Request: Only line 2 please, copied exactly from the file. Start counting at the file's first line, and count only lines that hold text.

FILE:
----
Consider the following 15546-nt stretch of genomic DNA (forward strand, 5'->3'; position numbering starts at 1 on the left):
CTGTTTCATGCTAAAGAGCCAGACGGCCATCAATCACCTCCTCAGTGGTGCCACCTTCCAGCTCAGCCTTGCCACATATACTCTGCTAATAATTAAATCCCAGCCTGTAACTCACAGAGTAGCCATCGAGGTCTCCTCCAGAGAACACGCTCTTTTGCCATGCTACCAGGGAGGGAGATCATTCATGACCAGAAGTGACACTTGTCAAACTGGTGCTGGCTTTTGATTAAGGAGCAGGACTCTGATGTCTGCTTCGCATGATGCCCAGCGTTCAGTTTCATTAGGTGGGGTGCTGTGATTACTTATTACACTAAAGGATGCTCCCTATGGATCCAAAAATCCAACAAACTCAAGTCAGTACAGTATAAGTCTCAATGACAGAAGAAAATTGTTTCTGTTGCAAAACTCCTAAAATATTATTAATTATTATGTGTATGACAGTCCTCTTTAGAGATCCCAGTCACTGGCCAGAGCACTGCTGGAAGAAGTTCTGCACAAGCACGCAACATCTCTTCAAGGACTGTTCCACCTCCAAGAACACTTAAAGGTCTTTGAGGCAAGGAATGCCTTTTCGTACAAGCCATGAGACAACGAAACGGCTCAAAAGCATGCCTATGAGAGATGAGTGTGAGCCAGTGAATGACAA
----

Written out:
CTGTTTCATGCTAAAGAGCCAGACGGCCATCAATCACCTCCTCAGTGGTGCCACCTTCCAGCTCAGCCTTGCCACATATACTCTGCTAATAATTAAATCCCAGCCTGTAACTCACAGAGTAGCCATCGAGGTCTCCTCCAGAGAACACGCTCTTTTGCCATGCTACCAGGGAGGGAGATCATTCATGACCAGAAGTGACACTTGTCAAACTGGTGCTGGCTTTTGATTAAGGAGCAGGACTCTGATGTCTGCTTCGCATGATGCCCAGCGTTCAGTTTCATTAGGTGGGGTGCTGTGATTACTTATTACACTAAAGGATGCTCCCTATGGATCCAAAAATCCAACAAACTCAAGTCAGTACAGTATAAGTCTCAATGACAGAAGAAAATTGTTTCTGTTGCAAAACTCCTAAAATATTATTAATTATTATGTGTATGACAGTCCTCTTTAGAGATCCCAGTCACTGGCCAGAGCACTGCTGGAAGAAGTTCTGCACAAGCACGCAACATCTCTTCAAGGACTGTTCCACCTCCAAGAACACTTAAAGGTCTTTGAGGCAAGGAATGCCTTTTCGTACAAGCCATGAGACAACGAAACGGCTCAAAAGCATGCCTATGAGAGATGAGTGTGAGCCAGTGAATGACAA